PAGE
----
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Toyota Supra Autonomous Drifting Car - Tech to Safer Vehicles

We are living in a time when cars are increasingly becoming more brilliant, and self-driving technology is quickly moving from a world that was once science fiction to one that is now a reality. The auto industry is becoming more integrated with technology, and the concept of self-driving cars is quickly moving from science fiction to reality.

The future of autonomous vehicles is starting to take shape with the new Toyota Supra as one of the most anticipated cars of the year. Toyota Supra autonomous drifting car features a Supra body and an autonomous driving guardian system as shown in this video. This functionality is an excellent step towards driverless cars that are safer than many human drivers. It can assess the driving conditions and make independent decisions in real-time, rather than just following a set of programmed rules.

Engineers adopted a GR Supra to resemble a Formula Drift pro vehicle to make the self-drifting GR Supra a reality. It has a broader body package, a more comprehensive angle kit, and more horsepower than a regular Supra. The steering, throttle, and clutch displacement are all computer-controlled. Individual, per-wheel braking control gives the computer the most granular inputs available, providing the Supra more control over the car.

The Guardian technology, according to Toyota, will enhance rather than replace a driver’s abilities. The system allows you to drive the car as you desire, but if you get into danger, such as failing to respond quickly to an object ahead of you or falling asleep while driving, the system can take over.


TRI researchers have designed a car to navigate obstacles on a closed track automatically, as shown in their official video. TRI’s algorithms use the Supra research vehicle’s computer-controlled steering, throttle, clutch displacement, sequential transmission, and individual wheel brakes to initiate and control drifting. The suspension, engine, information, and safety systems have been updated to near Formula Drift spec to run the experiment safely under the test environment and collect data. Toyota’s test Supra exhibited its self-drifting abilities on Thunderhill Raceway’s 2-mile West track.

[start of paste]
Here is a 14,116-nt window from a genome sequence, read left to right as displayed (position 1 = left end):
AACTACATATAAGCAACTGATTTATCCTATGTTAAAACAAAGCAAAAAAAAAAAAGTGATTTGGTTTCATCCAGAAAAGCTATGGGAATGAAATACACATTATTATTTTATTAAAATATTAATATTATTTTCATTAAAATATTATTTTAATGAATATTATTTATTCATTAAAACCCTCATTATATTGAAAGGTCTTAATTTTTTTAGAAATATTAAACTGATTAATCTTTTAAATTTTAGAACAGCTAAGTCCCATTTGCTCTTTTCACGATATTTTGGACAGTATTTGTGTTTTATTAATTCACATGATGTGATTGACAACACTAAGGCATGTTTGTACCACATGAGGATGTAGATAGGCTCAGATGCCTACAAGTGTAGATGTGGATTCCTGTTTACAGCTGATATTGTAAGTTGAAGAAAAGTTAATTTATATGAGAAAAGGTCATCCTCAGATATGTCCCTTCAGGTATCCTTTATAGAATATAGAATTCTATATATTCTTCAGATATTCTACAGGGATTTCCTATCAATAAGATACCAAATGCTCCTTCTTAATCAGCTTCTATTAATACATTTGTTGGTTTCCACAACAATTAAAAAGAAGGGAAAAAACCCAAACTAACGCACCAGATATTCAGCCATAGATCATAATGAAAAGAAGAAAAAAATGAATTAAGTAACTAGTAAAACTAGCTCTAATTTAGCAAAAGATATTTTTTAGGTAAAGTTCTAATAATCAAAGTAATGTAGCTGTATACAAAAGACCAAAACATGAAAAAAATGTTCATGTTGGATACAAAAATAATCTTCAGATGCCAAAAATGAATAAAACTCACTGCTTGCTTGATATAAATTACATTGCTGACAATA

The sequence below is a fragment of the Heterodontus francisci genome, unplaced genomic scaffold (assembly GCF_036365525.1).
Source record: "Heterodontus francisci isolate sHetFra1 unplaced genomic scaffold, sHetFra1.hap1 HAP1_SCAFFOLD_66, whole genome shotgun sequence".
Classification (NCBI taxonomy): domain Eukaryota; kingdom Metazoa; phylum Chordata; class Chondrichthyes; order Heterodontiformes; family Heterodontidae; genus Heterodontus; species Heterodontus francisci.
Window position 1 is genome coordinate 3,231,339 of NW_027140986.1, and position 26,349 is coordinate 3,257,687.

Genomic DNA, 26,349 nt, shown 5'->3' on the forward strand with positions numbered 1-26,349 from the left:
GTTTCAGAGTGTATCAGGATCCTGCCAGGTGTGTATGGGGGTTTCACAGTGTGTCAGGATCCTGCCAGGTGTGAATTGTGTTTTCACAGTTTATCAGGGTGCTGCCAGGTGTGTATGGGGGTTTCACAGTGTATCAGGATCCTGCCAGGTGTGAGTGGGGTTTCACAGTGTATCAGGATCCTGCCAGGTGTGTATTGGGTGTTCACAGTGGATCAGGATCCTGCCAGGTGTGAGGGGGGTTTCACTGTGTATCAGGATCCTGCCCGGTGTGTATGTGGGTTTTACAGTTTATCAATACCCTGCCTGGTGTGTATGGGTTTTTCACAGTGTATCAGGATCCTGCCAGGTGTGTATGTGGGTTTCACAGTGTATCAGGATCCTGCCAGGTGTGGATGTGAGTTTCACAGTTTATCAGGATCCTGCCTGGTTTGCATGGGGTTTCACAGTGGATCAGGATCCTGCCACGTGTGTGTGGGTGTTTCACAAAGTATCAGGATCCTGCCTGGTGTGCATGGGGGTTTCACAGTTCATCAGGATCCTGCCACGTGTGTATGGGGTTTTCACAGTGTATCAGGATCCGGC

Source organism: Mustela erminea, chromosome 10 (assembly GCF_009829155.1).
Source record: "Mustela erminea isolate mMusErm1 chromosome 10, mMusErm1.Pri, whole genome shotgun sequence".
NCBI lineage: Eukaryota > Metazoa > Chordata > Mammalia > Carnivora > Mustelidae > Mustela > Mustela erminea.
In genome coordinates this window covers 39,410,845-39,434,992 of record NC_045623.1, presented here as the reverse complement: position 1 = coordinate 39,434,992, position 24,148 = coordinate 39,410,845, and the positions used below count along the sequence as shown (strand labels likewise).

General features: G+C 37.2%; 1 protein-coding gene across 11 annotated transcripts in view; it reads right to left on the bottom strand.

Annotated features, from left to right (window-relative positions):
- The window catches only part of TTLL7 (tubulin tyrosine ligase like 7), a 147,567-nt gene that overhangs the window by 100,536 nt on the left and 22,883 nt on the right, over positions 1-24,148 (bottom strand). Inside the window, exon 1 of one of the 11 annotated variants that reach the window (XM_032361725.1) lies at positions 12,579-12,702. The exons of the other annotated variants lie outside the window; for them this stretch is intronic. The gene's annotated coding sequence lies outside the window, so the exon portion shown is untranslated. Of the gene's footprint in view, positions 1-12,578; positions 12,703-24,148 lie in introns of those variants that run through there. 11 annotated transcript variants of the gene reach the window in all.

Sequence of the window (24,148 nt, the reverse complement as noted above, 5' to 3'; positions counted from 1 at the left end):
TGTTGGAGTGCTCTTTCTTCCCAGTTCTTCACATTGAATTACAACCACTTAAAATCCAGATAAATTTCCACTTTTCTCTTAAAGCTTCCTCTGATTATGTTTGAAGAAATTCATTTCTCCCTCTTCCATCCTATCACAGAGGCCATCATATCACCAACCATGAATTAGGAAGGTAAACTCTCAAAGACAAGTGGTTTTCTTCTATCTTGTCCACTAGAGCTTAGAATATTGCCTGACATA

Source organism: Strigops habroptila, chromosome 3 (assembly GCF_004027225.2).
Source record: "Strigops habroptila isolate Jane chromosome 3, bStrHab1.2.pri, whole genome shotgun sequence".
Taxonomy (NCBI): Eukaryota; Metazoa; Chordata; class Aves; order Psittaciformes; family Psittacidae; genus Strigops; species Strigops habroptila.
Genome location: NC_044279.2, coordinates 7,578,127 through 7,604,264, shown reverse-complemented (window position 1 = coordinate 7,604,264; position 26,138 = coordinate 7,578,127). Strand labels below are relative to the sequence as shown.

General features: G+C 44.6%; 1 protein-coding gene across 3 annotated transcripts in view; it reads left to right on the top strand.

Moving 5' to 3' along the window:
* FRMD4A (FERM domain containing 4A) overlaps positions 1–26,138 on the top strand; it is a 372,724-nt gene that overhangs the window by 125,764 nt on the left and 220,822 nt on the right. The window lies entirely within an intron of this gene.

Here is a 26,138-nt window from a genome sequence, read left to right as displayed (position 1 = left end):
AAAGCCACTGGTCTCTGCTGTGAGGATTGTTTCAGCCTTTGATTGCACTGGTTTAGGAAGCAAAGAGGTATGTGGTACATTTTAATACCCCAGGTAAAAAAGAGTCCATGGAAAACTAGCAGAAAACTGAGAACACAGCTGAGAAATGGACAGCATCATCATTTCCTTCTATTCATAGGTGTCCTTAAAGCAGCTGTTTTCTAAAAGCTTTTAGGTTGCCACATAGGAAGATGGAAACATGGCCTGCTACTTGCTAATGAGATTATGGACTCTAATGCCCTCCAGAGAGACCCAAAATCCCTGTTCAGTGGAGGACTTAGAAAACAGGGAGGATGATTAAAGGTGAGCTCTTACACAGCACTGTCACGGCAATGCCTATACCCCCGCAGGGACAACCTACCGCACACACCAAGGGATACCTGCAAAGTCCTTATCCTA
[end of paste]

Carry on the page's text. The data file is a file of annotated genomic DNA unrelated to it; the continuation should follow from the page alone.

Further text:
TRI’s Nonlinear Model Predictive Control (NMPC) strategy expands the vehicle’s operational domain to the very boundaries of its performance by combining a thorough understanding of both vehicle dynamics and control architecture.

If your future Toyota or Lexus vehicle had the self-drifting capacity, it could momentarily and automatically offer you the driving ability of an expert, the ability to maintain control in difficult conditions. This capability is achieved by, among other things, TRI’s Nonlinear Model Predictive Control. According to the corporation, this technique “extends the vehicle’s operational realm beyond the point of tire saturation.” In other words, it permits you to get loose.